‘Soorma’ Review: An Awe-Inspiring Real Story Turned Bollywood Melodrama

I love sports movies. I get so emotionally invested in all the highs and the lows every time, and I know I’m not the only one. I think it’s because by virtue of these movies being about athletes, the theme of resilience always takes centre stage, undercutting everything else. So I was super excited about going to see “Soorma,” a biopic about the Indian field hockey legend Sandeep Singh.

There is just something so awesome about watching someone fail at first, only to watch them keep on trying and trying, until they put everything they have into their big game, race, or final match and succeed. These sports movie clichés are clichés because they’re based in truth, and they succeed in evoking strong emotions every time.

Sandeep Singh has perhaps one of the craziest true comeback stories of all time! Singh was at the brink of athletic greatness when a freak accident—a legit stray bullet from an army person cleaning their gun on a train!—left him paralyzed from the waist down. He didn’t let that stop him, however. He rehabilitated and came back to the game as a captain of Team India at the international level. The man went on to win the Arjuna Award!

What I Liked: The Performances

Diljit Dosanjh is amazing in “Soorma.” He effortlessly plays up the Punjabi humour, and effectively when he needs to and showcases depth and emotional fortitude during the rehabilitation period. The scene with Angad Bedi, playing elder brother Bikhramjit, in the hospital was really well done. In fact, his chemistry with all of his co-actors is easy and fun to watch.

Diljit Dosanjh & Angad Bedi as Sandeep & Bikramjeet Singh [Photo Source: Screenshot/Sony Pictures Networks India]
The entire cast actually, is great. Angad Bedi has the gravitas, Taapsee Pannu makes everything look easy, Kulbashan Karbanda and Satish Kaushik are their usual awesome selves, and Vijay Raaz is hilarious.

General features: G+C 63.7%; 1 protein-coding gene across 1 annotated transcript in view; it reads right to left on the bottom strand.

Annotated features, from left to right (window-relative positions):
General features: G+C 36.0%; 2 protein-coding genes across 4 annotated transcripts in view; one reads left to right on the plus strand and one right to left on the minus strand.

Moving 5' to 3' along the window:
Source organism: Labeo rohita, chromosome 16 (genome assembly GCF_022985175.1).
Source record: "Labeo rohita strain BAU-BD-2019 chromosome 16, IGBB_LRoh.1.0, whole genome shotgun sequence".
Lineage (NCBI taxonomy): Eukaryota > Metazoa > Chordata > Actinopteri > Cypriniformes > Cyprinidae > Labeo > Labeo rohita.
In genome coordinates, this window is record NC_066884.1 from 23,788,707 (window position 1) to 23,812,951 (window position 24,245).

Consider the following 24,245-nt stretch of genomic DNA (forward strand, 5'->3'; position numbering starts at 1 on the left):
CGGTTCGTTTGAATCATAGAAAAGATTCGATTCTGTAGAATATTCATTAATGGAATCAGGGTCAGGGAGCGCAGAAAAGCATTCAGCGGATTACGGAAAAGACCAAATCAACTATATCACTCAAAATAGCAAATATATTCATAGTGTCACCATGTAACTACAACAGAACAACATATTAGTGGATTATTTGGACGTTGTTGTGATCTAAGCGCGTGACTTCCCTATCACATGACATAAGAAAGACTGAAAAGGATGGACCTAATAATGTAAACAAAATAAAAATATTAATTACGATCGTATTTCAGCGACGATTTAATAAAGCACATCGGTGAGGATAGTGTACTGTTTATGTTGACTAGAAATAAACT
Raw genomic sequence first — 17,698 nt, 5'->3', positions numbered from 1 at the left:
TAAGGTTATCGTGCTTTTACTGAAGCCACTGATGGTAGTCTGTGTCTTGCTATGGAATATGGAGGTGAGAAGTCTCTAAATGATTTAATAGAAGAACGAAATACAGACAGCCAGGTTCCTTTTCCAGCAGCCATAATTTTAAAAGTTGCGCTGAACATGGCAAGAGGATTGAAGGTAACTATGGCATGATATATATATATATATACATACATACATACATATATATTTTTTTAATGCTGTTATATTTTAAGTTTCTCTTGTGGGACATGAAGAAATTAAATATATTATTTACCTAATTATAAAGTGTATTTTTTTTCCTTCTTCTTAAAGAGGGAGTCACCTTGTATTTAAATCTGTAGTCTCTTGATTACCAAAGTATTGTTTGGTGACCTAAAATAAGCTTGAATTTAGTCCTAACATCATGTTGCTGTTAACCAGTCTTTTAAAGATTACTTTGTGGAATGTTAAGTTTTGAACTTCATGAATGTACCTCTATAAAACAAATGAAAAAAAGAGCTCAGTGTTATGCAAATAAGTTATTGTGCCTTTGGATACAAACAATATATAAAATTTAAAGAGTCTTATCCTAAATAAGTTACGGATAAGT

What I Didn’t Like: Pretty Much Everything Else…Sadly

The screenwriter watered down this awe-inspiring true story for no apparent reason. It makes no sense! The man’s real-life ups and downs were made for this type of genre. The script was a complete disservice to Sandeep Singh. His hockey prowess—not just the drag-flicking, but his defensive game—deserved better, his entire rehabilitation arc needed to be more hard-hitting, and yet it was all one and done within the span of a song.

You know what else was watered down in “Soorma?” The hockey!

Dosanjh as Sandeep, on the field [Photo Source: Screenshot/Sony Pictures Networks India]
I watched and loved the “Mighty Duck” movies and “Chak De India” – proof that hockey is exciting to watch, on or off the ice. I know the game itself wasn’t the story—it was the player—but considering that part wasn’t all that great anyway, “Soorma” should’ve at least brought it with the hockey! How do you make a sports movie where the actual sports part is a side note? In all fairness, there were a few good parts, but just tweaking the cinematography could have brought the experience up several notches.

Also, while Taapsee did a great job, the motivation of her character, Harpreet Kaur, didn’t really jive. Her reasoning made no real sense, especially in the second part of the movie, which was quite a drag.

Diljit Dosanjh & Taapsee Pannu as Sandeep Singh & Harpreet [Photo Source: Screenshot/Sony Pictures Networks India]
Another thing that irked me was the whole bit with the first coach – the one who beat Sandeep Singh up for no reason. I didn’t really understand the whys or whats of his character arc or story.

This true story had all the makings of an incredible sports film – a phenomenal talent, tragic failure, and a rousing success, despite almost insurmountable odds. Yet, disappointingly, the movie wasn’t nearly what it could’ve been… Or what it should’ve been.

[Read Related: ‘Dhadak’ Lacks Heart, Boasts Promising Performances By Young Actors]

“Soorma” had all the ingredients of an iconic sports film, but the finished product left me unsatisfied. Sandeep Singh’s story (and his legacy) deserved better.

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